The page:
Tuesday, February 1, 2011

McDonald's, McDonald's, Kentucky Fried Chicken and a Pizza Hut

Argentina's empanadas
Cheap fast food makes for popular grub from New York to Beijing, but when brands like Pizza Hut and Kentucky Fried Chicken tried their luck in Argentina, they failed. It’s not that Argentines don’t like fast food, but it seems that deep fried chicken legs just don’t really stimulate local taste buds, and although pizza is massive here, when Pizza Hut attempted to establish itself in the 1980s and again in the 1990s, the cultural barrier proved too strong to penetrate as its North American take on it didn’t measure up to la muzzarella local style.

Cheap burgers and fries however have proved more successful at rumbling Argentine stomachs, and both the fast food giants Burger King (referred to here simply as Burger) and McDonald’s have a strong presence. Burger King has 45 restaurants in Argentina, 24 of which are in the capital, while McDonald's has 187 nationwide. However, prices for a combo nowadays reach $AR35 (almost ten US dollars), so according to Burgernomics and the trusty Big Mac Index to measure purchasing power, they can no longer be considered a cheap fast food option; especially for their own workers, who earn approximately $AR10 per hour.

Buenos Aires though does offer plenty of other options for cheap and quick eating.

Street vendors flog homemade sandwiches de milanesa (breaded meats) for around $AR6 while for $AR5 or so hot dogs, known here as panchos, can be picked up at most kiosks, on trains or from specialist pancherias who will season the sausage with more than just the typical ketchup and chopped up crisps. And of course empanadas (pasties filled with ham and cheese or chicken or beef or corn etc) are available nearly anywhere at anytime, individually or by the dozen.

As for pizza, well it's pretty much take your pick.

Fugazetta at El Cuartito
Every porteño has their favourite joint and sampling a $AR4 slice or two at lunchtime from one of them is a quick and atmospheric way to eat real fast food. There's plenty of varieties but la Muzzarella, which is a thick spongy based pizza covered in mouth melting mozzarella cheese, is a standard choice while la Fugazetta is a cheese and onion pizza, often made with a cheese filled base. Among the best pizzerias in town are El Cuartito, located on Talcahuano and Paraguay, and El Palacio de la Pizza on Corrientes and Maipú.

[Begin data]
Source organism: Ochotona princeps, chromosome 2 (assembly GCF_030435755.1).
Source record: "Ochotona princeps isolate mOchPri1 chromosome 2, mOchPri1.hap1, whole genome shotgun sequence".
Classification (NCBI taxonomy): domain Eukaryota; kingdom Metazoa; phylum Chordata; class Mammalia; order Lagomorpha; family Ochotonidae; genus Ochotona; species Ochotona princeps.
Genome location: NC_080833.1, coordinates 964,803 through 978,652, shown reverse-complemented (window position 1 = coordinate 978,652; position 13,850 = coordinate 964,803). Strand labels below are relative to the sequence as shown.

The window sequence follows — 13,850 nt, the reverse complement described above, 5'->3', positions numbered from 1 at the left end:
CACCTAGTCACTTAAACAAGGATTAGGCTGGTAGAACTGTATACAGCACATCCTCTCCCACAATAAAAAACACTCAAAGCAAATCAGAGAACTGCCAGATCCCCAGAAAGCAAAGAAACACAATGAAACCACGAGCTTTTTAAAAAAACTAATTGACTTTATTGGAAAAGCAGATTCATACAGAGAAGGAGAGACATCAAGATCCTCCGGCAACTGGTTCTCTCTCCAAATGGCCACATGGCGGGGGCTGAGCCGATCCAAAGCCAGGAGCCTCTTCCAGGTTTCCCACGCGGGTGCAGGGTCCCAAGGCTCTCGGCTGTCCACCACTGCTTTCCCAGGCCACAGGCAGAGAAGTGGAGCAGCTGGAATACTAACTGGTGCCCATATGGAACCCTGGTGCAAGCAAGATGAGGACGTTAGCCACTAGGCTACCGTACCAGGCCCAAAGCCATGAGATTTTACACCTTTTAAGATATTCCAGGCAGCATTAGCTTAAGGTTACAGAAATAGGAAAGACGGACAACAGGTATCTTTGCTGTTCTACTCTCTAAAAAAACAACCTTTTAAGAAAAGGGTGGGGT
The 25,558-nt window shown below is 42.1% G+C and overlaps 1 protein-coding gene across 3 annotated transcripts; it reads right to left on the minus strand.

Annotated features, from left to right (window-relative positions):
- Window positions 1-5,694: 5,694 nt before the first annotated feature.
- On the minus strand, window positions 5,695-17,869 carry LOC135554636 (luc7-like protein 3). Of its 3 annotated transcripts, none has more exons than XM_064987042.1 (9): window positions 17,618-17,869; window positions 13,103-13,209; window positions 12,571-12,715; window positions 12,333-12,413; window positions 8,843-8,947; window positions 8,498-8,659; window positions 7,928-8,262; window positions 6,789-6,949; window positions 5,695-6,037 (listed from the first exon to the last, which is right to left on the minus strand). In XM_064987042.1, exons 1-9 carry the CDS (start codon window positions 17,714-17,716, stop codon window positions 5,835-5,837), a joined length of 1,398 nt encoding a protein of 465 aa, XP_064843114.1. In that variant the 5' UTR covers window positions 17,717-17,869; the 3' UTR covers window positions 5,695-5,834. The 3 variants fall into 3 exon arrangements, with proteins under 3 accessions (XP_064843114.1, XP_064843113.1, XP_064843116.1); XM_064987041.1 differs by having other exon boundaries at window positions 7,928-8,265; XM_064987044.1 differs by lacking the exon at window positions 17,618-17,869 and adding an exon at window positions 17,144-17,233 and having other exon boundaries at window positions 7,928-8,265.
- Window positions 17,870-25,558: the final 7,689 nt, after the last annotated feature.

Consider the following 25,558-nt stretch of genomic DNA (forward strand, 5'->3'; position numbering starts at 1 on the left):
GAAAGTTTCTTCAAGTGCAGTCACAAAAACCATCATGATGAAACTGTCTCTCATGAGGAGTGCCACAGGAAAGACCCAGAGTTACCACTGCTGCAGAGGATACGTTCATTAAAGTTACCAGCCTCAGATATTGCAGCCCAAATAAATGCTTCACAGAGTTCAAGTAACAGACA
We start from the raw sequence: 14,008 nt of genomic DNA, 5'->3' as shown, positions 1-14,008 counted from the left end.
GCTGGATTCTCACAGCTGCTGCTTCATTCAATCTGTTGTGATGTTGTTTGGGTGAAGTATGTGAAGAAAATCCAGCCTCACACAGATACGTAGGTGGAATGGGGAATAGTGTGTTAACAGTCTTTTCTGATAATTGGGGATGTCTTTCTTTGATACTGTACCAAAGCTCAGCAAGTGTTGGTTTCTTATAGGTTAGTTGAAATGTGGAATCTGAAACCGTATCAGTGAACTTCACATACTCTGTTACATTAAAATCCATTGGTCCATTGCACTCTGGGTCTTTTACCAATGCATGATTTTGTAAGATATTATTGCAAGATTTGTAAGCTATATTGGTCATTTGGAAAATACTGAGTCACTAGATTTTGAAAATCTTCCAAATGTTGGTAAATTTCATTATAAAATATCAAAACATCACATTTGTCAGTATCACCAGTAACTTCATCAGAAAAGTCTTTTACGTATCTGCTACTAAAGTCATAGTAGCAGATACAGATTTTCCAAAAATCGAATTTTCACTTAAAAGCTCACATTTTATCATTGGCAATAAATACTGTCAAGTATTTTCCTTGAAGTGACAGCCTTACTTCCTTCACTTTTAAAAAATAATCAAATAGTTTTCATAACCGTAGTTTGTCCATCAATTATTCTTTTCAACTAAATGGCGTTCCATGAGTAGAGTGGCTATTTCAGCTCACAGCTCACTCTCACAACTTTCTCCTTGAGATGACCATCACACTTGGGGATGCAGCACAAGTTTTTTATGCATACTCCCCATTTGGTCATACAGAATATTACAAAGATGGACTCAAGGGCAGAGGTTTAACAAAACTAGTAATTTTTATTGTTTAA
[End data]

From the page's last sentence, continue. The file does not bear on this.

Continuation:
But for something super simple and chuff-worthy cheap then Ugi’s will provide.

Since its first place was opened in the eighties Ugi's has gradually turned into somewhat of an institution in Buenos Aires and is even considered a valuable reference when calculating true inflation. Its idea is to sell only one product, la mozzarella a la piedra, at the cheapest possible price, and to do it with honesty. If la grande muzzarella costs $AR14 (current price) then a quarter costs $AR3.50. The profit margin is a low 15-20% each year and its motto is sell cheap to sell more; if its prices go up then inflation is real.

Ugi's - No a la droga, sí a la pizza
Ugi's are simple places with no glamour attached. There's no overspending on fancy gimmicks and they don't even have customer toilets; it's all about the product. And the product is tried and tested.

Once una grande is ordered, the base is rolled out, covered with tomato sauce and a handful of the mozzarella cheese that Ugi's produces itself, and then slotted into the stone oven, all right in front of the customer's eyes. The chef then sprinkles the final product with the quantity of oregano you want, and it's time to shove it down the hatch. With fifty locations in Buenos Aires each selling around 250 pizzas per day, the recipe is one that has been able to hit the spot in a way that Pizza Hut and Co. has not.

That being said, rumour has it that The Hut is planning to come south again in 2011 and hoping for third time lucky in Buenos Aires. If it fares better than on previous occasions then KFC may follow suit.

But until then Argentines will make do with the occasional Whopper or Big Mac, while enjoying all the local fast food that the country has to offer, safe in the knowledge that a life without certain junk elements of US culture doesn't necessarily equal missing out.


  1. It is good to see that locally produced and sourced fast food can prosper despite efforts by those US based giants to conquer the fast food market. Another insightful feature on life in Buenos Aires, good work!

  2. just stumbled onto your blog--LOVE IT!, was born in B.A. Argentina (moved to different country at very young age)and love reading up on all things Argentina.Thanks for the wonderful insight..Keep up the great work!

  3. Thanks very much for your comment. I'm glad my blog gives you an insight into the country of your birth. I love Argentina and I love writing about it; it's therefore always nice to hear when people like yourself enjoy reading what I blog. Vamos Argentina!

  4. The pizza in B.A. is about the wrost in the world. The hot dogs are almost as bad. The food in B.A. is really bland and no selection at all. I hope the U.S. fastfood comes soon.

  5. I rather a boring Argentine pizza where you know you are eating the real thing than an artificially flavored sauce made of extracts and powders with analogue cheese on top and several other genetically modified toppings just to create an abomination made in America.

  6. Easy to tell you have never been to the US

  7. Lived in California for a year and have visited a handful of other states on the east coast.

  8. Are you a spanish teacher?